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bloodlines

The room

1918

The couple walked along the length of platform looking for their carriage.

He was a slim man, dark, with a fine moustache.

She was small and round faced, a girl, and she grasped his hand as an excited daughter does her trusted uncle

And the hand he held wore a ring that he had given that had sealed his promise to her of marriage and faith, and love, and an everlasting companionship.

1918

Sixteen million dead and twenty one million wounded in the Great War – men and boys, women and girls.

Sixty two thousand Australians dead.

1918

They sat upright for the eighteen hours it took for the train to reach the Emerald City – Sydney, the Pacific City

A place quietened of young men, so many gone.

A city of prayer for the young dead, fathers and sons. A home of mourning and sorrow, where victory wept hardest.

They left the train at Redfern and walked a while in the hot streets looking for a short term lodging – this honeymoon couple  – only one bag,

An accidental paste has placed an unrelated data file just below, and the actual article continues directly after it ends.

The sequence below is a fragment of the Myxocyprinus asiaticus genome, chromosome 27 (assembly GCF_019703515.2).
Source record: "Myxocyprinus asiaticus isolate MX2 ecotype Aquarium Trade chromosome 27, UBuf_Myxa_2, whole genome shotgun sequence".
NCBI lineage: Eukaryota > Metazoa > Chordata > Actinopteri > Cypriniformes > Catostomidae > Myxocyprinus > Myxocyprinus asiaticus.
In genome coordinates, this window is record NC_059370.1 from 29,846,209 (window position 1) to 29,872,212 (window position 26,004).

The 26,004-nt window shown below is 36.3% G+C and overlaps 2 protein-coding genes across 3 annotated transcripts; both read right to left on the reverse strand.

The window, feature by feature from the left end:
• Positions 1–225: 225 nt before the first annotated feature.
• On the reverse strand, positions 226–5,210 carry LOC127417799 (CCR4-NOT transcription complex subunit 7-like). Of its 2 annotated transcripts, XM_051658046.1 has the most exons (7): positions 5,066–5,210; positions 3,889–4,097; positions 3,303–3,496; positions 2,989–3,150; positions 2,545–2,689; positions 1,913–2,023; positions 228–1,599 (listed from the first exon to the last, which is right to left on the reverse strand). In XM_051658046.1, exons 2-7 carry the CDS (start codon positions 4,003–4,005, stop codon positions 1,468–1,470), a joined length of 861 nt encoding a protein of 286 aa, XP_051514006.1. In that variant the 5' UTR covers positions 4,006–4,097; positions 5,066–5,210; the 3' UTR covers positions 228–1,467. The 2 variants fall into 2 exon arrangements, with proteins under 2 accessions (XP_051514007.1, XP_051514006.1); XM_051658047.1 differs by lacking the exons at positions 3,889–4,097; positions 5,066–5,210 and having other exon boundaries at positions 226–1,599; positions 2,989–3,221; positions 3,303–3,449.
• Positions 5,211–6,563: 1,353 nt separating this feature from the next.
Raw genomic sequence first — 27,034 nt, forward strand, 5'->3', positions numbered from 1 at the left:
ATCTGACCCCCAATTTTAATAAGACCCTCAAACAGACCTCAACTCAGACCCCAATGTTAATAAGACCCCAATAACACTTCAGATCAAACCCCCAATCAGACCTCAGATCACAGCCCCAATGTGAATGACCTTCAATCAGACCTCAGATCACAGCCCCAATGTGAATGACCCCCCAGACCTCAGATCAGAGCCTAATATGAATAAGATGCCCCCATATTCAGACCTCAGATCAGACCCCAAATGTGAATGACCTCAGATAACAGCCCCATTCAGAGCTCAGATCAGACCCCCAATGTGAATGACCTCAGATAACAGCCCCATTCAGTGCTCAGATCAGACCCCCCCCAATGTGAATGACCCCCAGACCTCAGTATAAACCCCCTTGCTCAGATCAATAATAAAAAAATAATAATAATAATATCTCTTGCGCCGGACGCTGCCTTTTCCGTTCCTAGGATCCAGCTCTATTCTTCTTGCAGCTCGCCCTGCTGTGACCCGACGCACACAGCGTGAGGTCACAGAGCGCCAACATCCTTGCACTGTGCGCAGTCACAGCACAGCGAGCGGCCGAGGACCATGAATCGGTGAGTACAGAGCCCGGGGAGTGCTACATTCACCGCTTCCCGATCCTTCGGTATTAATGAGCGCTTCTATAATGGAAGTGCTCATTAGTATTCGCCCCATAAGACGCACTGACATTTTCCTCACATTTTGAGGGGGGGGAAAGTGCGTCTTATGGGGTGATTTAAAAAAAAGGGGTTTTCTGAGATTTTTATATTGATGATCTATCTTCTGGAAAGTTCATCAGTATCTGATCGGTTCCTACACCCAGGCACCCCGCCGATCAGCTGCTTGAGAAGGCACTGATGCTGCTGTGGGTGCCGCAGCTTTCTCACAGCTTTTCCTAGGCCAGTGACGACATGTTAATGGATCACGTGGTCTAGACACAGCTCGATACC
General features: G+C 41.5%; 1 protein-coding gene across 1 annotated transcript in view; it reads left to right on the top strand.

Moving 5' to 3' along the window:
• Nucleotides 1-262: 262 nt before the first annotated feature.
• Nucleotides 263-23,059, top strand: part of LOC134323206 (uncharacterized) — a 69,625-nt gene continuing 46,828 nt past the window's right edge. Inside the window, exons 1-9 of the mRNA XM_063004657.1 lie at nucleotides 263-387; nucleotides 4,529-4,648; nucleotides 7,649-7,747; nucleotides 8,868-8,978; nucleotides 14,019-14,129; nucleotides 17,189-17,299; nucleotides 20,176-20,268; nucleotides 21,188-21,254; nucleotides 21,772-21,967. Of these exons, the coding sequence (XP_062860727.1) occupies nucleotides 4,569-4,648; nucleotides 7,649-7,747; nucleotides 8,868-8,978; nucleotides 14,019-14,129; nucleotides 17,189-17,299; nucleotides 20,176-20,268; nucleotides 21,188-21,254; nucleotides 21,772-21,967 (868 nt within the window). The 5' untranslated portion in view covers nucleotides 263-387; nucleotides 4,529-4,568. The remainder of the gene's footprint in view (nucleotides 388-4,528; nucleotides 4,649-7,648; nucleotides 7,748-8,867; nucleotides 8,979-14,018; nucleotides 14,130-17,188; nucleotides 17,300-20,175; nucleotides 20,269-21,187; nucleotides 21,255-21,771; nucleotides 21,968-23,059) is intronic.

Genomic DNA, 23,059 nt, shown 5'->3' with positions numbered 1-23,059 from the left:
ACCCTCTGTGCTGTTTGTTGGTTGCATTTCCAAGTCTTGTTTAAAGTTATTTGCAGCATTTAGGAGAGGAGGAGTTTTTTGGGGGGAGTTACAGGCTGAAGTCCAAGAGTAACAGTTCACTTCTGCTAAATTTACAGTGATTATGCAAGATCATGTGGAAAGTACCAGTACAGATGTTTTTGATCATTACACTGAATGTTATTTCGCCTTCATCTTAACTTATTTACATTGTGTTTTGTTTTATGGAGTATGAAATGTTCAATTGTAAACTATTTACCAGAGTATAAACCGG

Hers.

1918

He left the bed as she slept – though only mid-afternoon – and he dressed for travel.

And he shaved his face and shined his footwear, and he slicked back his dark hair and watched in the mirror as the girl awoke and asked him where he was going. Soft she was in the honeymoon bed, watching her husband.

He had taken the ring off her finger as she slept and he held it up – for valuation he said, there is a place I can insure against its loss – then he came to the bed.

He kissed her so gently, and she laid herself back against the cheap pillow, content.

A furrow already made to her womb, a creation of life there so soon, a blossoming of life that became my mother.

Bless her soul.

1918

He never returned.

She stayed three days in the room waiting for him.

A bed.

A chair.

A basin.

A window.

He never returned.

Mon grand-père

9 Comments Post a comment
  1. Pete, the poetry of heartbreak . . .

    August 26, 2011
  2. I feel such heaviness in even my breath as i read this – wow. That’s all – it’s too good to say more. 🙂

    August 26, 2011
  3. One of the family found his name and where he lived, here and there – and when he died, a conman to the last my grandfather – we would have got on just fine.

    August 26, 2011
  4. Beautiful and sad, and beautifully understated.

    August 26, 2011
  5. Imagine the sories he held on to – what a tale that would be.

    August 27, 2011
  6. Becoming Herself directed me here, Pete. And she says it perfectly. This is so full of love and sadness…in its truth and its telling.

    February 6, 2012
  7. sjh #

    got the book and bloody oath its a rippa

    November 25, 2015
  8. commas and all, eh?

    November 25, 2015
  9. sjh #

    yea its a bit tidy but you cant get very thing right can you

    December 16, 2015

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